An electrochemical detector with biological material has been applied for the detection of neutrinos on the basis of a new hypothesis. The detector consisted of two electrodes with raw silk and purified water, and gave an appreciable output voltage. The reproducibility of the experimental results was as good as 99.4% at temperature of 300 K, The temperature dependence of the voltage of the detector was studied at 280, 290, 300 and 310 K, Among them, the detector at 310 K produced the highest output voltage and reached 104 mV in 16 days, whereas that at 280 K generated the lowest voltage and it was as low as 1,2 mV in 16 days, The detectors working at 290 and 300 K produced the voltages 18 and 57 mV in 16 days, respectively. The output voltages of the detector increased with temperature and were in good agreement in spite of the history of temperature. The internal resistance and electromotive force (internal voltage) of the experimental detector were obtained at each temperature by individual analysis and least square fitting method. It was found that the electromotive force was almost constant for these temperatures while the internal resistance showed a large dependence on temperature. The reduction of the output voltage with temperature is dominated by this behavior of internal resistance.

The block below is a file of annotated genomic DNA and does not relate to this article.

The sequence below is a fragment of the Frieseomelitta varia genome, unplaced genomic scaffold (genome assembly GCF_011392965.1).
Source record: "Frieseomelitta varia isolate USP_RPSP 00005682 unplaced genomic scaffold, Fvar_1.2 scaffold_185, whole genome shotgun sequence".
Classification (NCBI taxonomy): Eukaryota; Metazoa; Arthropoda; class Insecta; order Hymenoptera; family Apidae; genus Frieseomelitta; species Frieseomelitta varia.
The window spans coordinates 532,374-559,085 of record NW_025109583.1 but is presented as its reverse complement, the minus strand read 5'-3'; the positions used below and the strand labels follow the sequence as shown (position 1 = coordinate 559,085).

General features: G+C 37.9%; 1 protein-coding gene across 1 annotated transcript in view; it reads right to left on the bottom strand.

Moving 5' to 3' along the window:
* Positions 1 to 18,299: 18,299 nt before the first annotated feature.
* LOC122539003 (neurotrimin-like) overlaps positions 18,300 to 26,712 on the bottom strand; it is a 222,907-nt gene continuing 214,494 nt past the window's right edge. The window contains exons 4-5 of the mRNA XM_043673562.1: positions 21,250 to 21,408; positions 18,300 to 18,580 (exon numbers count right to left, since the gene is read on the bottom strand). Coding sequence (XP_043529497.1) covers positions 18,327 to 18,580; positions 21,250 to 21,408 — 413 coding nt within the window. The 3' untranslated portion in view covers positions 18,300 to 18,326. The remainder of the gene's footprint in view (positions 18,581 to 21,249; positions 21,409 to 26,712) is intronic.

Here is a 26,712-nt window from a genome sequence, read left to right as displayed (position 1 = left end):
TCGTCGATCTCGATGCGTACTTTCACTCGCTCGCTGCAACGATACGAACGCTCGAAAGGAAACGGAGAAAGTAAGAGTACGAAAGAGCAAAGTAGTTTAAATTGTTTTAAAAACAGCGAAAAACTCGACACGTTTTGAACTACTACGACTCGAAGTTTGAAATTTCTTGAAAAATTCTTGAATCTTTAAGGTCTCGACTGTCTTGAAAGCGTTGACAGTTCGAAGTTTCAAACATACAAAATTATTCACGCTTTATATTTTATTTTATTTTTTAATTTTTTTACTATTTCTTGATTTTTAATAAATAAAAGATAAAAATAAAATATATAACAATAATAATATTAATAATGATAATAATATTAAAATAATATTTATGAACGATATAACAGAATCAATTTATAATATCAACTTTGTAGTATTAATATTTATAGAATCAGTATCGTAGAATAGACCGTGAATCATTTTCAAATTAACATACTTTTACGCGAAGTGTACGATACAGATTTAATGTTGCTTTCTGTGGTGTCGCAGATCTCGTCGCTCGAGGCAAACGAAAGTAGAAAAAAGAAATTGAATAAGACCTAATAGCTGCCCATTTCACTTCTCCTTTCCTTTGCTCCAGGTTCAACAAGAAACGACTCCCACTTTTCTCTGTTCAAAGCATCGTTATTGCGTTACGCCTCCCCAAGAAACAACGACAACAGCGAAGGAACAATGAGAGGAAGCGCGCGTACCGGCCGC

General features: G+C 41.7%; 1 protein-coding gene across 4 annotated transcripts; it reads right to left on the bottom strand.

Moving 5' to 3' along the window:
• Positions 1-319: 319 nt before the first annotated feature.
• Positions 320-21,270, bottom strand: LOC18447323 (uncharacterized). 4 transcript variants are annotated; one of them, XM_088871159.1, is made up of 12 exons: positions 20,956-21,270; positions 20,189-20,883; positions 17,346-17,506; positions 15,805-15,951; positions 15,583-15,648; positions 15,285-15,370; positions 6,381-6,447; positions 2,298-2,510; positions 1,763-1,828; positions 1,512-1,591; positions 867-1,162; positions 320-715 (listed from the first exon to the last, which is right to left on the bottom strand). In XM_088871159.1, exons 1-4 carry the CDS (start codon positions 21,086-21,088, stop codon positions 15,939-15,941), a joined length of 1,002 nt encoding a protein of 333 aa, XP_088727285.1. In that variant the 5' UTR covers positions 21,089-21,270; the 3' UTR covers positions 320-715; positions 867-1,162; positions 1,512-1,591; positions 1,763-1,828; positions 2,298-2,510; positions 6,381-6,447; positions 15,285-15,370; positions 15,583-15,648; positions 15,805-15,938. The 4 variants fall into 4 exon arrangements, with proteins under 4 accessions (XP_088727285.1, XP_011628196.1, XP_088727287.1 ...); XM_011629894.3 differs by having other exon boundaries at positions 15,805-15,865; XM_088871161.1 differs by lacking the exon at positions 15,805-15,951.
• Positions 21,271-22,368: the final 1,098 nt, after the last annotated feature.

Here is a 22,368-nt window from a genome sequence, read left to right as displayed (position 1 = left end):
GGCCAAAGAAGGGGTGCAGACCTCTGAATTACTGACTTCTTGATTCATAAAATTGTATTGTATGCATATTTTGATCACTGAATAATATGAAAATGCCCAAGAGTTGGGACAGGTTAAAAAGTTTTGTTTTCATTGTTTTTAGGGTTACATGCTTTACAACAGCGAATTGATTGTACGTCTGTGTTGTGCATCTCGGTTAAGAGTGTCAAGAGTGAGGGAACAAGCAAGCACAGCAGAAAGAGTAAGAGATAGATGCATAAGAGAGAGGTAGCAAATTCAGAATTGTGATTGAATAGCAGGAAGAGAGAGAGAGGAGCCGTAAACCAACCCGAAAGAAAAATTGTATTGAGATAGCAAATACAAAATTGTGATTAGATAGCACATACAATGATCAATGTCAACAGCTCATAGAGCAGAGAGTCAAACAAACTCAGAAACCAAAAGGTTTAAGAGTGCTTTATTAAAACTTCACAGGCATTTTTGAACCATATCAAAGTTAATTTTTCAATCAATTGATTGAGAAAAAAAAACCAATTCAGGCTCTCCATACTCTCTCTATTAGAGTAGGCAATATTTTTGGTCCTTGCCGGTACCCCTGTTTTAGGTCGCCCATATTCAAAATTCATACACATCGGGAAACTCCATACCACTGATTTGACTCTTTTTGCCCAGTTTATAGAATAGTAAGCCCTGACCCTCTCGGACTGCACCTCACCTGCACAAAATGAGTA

|Number of pages||11|
|Journal||Memoirs of the Faculty of Engineering, Kyushu University|
|Publication status||Published - Sept 2006|
All Science Journal Classification (ASJC) codes
- Atmospheric Science
- Earth and Planetary Sciences(all)
- Management of Technology and Innovation